3. Get Stress Relief
According to the Mayo Clinic, virtually any form of exercise can act as a stress reliever -- whether you're a serious athlete or out of shape. Physical activity boosts the brain's production of endorphins, which simply makes us feel better physically and have a brighter emotional outlook. Exercise reduces tensions in both the body and the mind, which can improve your mood and the quality of your sleep. For many people, the gym becomes a bit of sanctuary where you can turn off the phone and forget all of the troubles at work or in your personal life.
4. Learn From the Pros
Many gyms now have professional trainers on staff -- often people with college degrees in sports science or other related fields, along with personal training certificates. They are trained to design exercise programs that fit your individual needs in a fun and safe way, showing you proper exercise techniques so that you don't hurt yourself and that you get the most out of each exercise routine.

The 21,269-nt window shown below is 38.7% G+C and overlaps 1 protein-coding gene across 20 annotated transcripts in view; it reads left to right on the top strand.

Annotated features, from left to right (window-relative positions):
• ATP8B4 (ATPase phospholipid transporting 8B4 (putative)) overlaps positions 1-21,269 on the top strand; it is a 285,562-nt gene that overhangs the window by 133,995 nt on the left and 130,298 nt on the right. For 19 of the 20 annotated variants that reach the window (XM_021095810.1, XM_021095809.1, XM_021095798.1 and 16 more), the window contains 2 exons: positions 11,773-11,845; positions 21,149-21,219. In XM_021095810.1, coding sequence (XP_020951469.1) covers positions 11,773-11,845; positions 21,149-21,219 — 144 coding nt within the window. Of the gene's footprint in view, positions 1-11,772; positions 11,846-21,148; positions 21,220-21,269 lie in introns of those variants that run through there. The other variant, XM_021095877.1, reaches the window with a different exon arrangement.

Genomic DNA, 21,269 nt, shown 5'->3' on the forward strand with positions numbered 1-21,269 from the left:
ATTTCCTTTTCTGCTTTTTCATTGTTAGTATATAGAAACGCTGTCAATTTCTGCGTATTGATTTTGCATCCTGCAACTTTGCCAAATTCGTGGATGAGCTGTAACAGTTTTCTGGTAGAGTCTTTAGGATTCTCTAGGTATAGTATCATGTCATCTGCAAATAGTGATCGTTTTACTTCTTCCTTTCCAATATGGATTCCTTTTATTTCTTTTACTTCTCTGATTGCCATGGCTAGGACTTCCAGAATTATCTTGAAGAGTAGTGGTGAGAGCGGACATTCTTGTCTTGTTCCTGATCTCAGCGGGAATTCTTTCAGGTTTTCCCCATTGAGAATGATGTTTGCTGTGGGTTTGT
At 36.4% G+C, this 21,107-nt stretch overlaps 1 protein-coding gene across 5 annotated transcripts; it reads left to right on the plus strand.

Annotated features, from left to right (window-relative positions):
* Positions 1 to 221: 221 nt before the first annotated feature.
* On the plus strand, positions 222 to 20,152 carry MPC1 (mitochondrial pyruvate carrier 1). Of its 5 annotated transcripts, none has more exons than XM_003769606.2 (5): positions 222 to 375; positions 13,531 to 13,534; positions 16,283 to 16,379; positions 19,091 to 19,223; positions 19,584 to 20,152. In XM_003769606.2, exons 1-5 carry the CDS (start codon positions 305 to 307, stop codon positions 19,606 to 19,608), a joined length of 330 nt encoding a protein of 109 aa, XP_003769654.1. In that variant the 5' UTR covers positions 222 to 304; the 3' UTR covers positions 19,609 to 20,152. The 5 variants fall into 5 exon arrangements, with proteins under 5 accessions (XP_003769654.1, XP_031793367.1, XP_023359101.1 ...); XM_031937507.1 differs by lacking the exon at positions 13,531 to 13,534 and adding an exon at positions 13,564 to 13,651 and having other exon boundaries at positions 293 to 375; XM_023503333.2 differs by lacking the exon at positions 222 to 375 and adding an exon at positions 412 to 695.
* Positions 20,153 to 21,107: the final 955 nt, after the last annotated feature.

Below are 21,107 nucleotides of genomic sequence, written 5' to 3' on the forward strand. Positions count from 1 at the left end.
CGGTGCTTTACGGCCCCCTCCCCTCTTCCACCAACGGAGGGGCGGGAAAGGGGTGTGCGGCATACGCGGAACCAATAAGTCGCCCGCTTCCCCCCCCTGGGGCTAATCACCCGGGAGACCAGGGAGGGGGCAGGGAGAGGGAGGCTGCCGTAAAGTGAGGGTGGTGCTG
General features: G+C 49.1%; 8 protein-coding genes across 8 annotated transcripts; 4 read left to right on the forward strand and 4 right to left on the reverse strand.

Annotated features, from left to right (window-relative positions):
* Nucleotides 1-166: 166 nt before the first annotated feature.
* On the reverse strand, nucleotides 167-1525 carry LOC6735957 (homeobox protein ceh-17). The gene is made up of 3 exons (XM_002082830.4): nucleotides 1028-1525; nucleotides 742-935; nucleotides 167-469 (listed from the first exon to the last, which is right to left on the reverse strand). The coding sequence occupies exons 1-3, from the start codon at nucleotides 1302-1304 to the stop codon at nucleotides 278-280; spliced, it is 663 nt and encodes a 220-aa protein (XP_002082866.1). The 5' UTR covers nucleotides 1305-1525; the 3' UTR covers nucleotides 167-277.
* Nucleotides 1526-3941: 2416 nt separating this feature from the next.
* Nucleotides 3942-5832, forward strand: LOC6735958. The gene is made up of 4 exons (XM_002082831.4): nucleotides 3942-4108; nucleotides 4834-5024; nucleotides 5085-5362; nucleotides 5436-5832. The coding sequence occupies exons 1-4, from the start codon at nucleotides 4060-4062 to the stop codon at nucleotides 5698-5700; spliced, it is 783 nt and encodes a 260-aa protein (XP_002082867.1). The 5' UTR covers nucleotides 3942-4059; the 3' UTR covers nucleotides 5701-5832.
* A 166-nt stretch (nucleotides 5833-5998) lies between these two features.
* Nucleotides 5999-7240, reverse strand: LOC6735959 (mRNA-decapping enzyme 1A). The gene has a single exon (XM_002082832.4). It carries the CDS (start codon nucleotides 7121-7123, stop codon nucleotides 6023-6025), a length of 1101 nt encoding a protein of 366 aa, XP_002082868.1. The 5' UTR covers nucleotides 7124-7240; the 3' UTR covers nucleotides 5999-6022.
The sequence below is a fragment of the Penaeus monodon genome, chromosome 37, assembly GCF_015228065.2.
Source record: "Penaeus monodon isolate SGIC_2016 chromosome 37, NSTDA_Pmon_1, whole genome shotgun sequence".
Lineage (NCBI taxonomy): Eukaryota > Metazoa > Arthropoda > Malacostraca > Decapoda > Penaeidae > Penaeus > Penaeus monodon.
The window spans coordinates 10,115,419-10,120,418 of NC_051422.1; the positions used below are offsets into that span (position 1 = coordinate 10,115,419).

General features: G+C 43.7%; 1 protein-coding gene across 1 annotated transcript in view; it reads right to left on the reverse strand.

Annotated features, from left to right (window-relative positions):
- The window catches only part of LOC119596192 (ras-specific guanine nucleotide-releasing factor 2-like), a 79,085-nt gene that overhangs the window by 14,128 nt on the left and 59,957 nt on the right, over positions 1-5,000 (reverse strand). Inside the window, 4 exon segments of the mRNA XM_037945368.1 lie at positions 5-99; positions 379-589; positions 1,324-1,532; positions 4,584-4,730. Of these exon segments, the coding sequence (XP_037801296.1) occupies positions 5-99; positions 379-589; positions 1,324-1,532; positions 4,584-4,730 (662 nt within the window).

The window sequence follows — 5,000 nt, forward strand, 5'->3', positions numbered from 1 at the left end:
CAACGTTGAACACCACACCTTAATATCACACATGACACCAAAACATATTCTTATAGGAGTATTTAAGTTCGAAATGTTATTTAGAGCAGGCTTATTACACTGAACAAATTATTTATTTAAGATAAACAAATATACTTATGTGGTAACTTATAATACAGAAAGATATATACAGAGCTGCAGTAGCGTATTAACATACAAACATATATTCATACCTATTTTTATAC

5. Sample the Variety
One of the big advantages a gym has are the wide array of weights, machines, exercise classes and other elements. This gives you the opportunity to try new exercise equipment and vary your routine. If you do the same workout day-in and day-out, your body builds a type of muscle memory and the gains you make are incrementally decreased. Fitness experts say that finding different ways to exercise the same muscles and muscle groups can improve the quality of your workout.
6. Sweat Together
Many people find exercise classes to be the most efficient and fun way to get a full body workout. You can do everything from boot camp to yoga. There's usually a very energetic leader to help provide you with some extra motivation.
If you're serious about your health and getting in better shape, there's no better time to start than right now. The longer you put it off, the more excuses you'll come up with and the harder it is to start.